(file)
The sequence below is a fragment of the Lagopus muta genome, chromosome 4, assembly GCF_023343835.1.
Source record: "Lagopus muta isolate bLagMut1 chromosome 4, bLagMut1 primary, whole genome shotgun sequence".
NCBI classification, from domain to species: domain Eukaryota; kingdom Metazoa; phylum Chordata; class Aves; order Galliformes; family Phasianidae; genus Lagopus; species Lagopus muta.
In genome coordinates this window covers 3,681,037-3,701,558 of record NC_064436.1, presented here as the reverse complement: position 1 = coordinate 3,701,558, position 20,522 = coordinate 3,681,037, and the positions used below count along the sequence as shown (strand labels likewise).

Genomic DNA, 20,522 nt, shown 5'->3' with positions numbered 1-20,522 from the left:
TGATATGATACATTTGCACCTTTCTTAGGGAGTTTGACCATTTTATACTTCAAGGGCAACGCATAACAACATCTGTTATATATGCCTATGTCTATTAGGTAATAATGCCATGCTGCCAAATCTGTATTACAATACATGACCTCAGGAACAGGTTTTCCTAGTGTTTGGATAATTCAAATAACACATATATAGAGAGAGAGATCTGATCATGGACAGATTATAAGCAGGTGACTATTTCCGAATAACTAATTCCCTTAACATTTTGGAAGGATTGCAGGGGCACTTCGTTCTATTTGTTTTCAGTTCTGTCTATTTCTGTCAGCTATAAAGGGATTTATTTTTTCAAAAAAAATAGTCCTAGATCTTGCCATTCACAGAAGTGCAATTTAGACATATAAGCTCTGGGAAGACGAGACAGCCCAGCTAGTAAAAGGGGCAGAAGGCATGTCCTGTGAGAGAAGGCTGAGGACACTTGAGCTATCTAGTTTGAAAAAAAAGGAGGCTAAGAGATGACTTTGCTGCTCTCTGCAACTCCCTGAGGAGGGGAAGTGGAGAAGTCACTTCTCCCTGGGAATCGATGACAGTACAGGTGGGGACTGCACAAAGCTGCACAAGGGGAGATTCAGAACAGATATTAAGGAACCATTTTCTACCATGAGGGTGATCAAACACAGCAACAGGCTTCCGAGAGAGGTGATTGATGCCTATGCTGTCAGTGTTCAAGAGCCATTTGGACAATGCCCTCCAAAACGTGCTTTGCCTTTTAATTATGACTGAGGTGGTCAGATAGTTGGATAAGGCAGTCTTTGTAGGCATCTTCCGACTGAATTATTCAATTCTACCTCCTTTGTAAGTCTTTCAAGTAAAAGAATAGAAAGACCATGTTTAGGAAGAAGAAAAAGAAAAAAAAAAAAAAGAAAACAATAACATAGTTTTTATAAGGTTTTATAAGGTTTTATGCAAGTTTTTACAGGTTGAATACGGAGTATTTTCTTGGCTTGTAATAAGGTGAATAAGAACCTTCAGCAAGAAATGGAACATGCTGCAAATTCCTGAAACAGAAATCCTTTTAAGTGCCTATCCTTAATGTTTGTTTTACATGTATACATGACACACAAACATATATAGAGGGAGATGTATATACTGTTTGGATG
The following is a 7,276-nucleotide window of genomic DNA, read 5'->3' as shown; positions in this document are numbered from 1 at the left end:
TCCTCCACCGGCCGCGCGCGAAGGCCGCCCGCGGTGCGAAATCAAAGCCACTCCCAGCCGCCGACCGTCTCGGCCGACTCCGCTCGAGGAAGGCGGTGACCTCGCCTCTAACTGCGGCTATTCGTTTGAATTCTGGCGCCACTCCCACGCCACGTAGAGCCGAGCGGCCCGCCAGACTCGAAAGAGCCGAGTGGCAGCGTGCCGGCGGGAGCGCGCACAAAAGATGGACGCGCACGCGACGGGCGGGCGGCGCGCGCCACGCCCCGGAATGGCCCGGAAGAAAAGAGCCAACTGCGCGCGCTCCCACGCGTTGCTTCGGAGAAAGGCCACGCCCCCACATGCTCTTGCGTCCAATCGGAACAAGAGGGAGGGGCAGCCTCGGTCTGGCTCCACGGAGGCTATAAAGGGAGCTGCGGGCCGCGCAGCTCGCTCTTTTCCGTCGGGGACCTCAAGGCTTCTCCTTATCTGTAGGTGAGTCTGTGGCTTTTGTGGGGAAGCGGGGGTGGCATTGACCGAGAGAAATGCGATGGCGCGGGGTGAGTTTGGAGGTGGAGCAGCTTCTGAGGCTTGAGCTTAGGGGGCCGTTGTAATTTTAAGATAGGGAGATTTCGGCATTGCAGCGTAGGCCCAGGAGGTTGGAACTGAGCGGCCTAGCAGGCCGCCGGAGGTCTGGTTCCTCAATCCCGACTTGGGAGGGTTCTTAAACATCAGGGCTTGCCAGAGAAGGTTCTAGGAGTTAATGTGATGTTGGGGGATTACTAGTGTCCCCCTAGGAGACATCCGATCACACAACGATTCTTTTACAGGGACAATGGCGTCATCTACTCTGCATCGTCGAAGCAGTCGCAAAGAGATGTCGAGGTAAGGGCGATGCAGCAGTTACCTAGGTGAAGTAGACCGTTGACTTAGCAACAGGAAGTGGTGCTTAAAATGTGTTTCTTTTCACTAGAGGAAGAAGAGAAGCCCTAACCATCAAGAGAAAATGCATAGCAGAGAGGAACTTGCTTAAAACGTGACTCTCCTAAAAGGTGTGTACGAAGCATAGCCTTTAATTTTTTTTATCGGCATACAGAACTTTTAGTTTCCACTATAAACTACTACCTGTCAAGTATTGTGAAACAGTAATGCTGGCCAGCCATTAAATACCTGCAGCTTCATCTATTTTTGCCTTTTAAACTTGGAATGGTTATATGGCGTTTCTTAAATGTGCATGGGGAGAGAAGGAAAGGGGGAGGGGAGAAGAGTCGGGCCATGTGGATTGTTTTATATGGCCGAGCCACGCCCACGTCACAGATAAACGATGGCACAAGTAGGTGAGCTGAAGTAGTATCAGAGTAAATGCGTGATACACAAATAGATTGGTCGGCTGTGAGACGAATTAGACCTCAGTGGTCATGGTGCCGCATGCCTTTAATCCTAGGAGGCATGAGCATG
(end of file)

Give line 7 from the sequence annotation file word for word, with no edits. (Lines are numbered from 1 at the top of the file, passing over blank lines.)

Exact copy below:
The following is a 7,276-nucleotide window of genomic DNA, read 5'->3' as shown; positions in this document are numbered from 1 at the left end: